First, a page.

IN BRIEF

  • In the aftermath of the first Federal Reserve (Fed) rate hike in nearly a decade, attention has briskly shifted to the future. What’s next for policy interest rates? How will central banks deal with their extraordinarily large balance sheets? In this paper, we take an even longer view. What does developed market monetary policy look like in future cycles, and what does it imply for markets?

  • Even as central banks experiment with mildly negative interest rates, we believe that balance sheet policies similar to quantitative easing will remain a regular feature of the landscape. Born of necessity when policy rates hit their zero lower bound, quantitative easing emerged to repair markets and ease financial conditions.

  • The process of experimentation with “unconventional” policy will continue so long as central banks face the limit of a lower bound on policy rates. One idea that has gained traction is the direct monetization of fiscal stimulus by central banks (i.e., helicopter money). Such policies need to balance the exigency of economic stimulus with the inherent risks, but it is fair to say that they are less unconventional now than they used to be.

  • More active balance sheet policy and muted variation in policy rates imply that yield curve steepening and flattening in subsequent cycles will be more moderate. The inversion of the curve that historically preceded recessions may not arise and, if it does, may not send the same signal in future cycles.

  • All of these developments are a mixed blessing for multi-asset investors. On one hand, central banks are finding ever more diverse and creative solutions to achieve their mandates. On the other, it suggests that the warning bell coming from the yield curve will be less informative than it used to be about the most worrisome of risk-off outcomes—when the economy tilts into recession. In our view, variations in quantitative easing among central banks will define the degree of monetary policy divergence in the coming years.
 

When central bankers ratcheted down overnight interest rates to zero in 2008-09, they plunged into uncharted waters by impairing the mainstay of their inflation and output stabilization policies. In response to that challenge, policymakers assembled a broader tool kit of instruments to tackle an even wider set of objectives. Today, central banks at the vanguard of developed market (DM) business cycles are beginning a slow move toward the exit of “unconventional” policies, while those further back in their cycles continue to seek ways to add monetary stimulus. Against this backdrop, we contemplate what these innovations will mean for the implementation of monetary policy in the future and the implications for the “normal” behavior of financial markets over the business cycle.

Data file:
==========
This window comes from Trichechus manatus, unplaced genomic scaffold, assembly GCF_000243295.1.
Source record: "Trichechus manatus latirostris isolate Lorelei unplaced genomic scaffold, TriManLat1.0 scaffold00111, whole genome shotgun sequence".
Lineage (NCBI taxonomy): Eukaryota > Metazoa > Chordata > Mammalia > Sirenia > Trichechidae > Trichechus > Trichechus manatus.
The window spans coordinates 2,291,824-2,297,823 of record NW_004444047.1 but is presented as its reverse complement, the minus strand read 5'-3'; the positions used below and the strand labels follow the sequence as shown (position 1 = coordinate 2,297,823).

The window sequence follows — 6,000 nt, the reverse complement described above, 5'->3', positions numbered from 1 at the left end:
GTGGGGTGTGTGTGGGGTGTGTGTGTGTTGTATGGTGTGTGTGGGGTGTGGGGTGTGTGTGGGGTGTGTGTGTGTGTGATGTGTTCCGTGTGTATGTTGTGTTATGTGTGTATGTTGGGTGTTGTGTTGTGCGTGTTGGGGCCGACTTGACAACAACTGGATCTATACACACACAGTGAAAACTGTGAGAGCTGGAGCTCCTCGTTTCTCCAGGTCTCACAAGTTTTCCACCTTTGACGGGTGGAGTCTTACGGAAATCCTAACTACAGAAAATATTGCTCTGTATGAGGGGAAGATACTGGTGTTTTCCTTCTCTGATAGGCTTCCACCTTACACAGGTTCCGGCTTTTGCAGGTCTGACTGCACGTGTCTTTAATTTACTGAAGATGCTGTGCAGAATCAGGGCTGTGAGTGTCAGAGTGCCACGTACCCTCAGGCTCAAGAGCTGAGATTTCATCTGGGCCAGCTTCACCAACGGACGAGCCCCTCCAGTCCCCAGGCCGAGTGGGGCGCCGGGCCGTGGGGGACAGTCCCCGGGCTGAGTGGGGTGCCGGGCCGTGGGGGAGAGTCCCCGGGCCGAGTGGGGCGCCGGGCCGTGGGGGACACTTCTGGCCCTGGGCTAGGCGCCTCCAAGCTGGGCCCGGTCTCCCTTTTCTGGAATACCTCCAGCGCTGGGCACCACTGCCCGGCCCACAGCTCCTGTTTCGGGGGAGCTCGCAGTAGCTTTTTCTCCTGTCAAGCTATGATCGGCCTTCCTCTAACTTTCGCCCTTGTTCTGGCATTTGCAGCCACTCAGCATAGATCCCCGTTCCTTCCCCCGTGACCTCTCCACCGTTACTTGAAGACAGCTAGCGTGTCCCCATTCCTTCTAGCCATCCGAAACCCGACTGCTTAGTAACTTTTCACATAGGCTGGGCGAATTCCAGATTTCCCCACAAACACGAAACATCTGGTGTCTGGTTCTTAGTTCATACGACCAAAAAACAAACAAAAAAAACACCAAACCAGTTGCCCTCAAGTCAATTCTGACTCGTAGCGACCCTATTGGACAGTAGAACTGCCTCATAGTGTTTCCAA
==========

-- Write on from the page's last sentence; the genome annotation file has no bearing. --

Equilibrium interest rates—those prevailing when an economy is operating at its potential and inflation meets the central bank target—have been on a steady decline in DM economies, a decline that should persist well into the future as demographic headwinds and slower trend GDP growth weigh on yields. As a result, drawing policy rates down to zero and deploying quantitative easing (QE) will become a far more frequent occurrence. We argue that since QE acts more directly than policy rates to suppress long-term yields, we expect its more frequent use to temper yield curve dynamics in future cycles. The steepening during periods of economic weakness and flattening during recoveries will likely become more muted. The low levels of fixed income volatility that arose from central banks “leaning” on the yield curve should also repeat themselves in future cycles.

The transition from here to there will be one in which central bank balance sheets shrink from currently elevated crisis-era levels

Hence, the future of monetary policy looks to be one with generally larger central bank balance sheets, a multiplicity of policy instruments and milder yield curve fluctuations over the course of the business cycle. In all likelihood, the transition from here to there will be one in which central bank balance sheets shrink from currently elevated crisis-era levels. That process is underscored by the extent of policy divergence among QE-wielding central banks and the large attendant moves in foreign exchange markets. The appreciation of the dollar from mid-2014 through 2015 is the most pronounced case in point. The transition may also be fraught to the extent that winding down central bank balance sheets and falling emerging market currency reserves coincide, which may ultimately put additional downward pressure on DM bond prices.

To be clear, the direction of causality that we highlight in this work runs from economic outcomes to deployment of unconventional policy and to changes in yield curve dynamics. Yield curve dynamics are thus symptom, rather than cause, of policy efficacy; we build on the panoply of research that has demonstrated the efficacy of QE in the wake of the global financial crisis (GFC). But the future of policy will be different in its application from the past, as monetary policy becomes more targeted at parts of the economy that anchor on longer dated interest rates and central banks experiment with alternative approaches to the zero lower bound (ZLB) on nominal policy rates.

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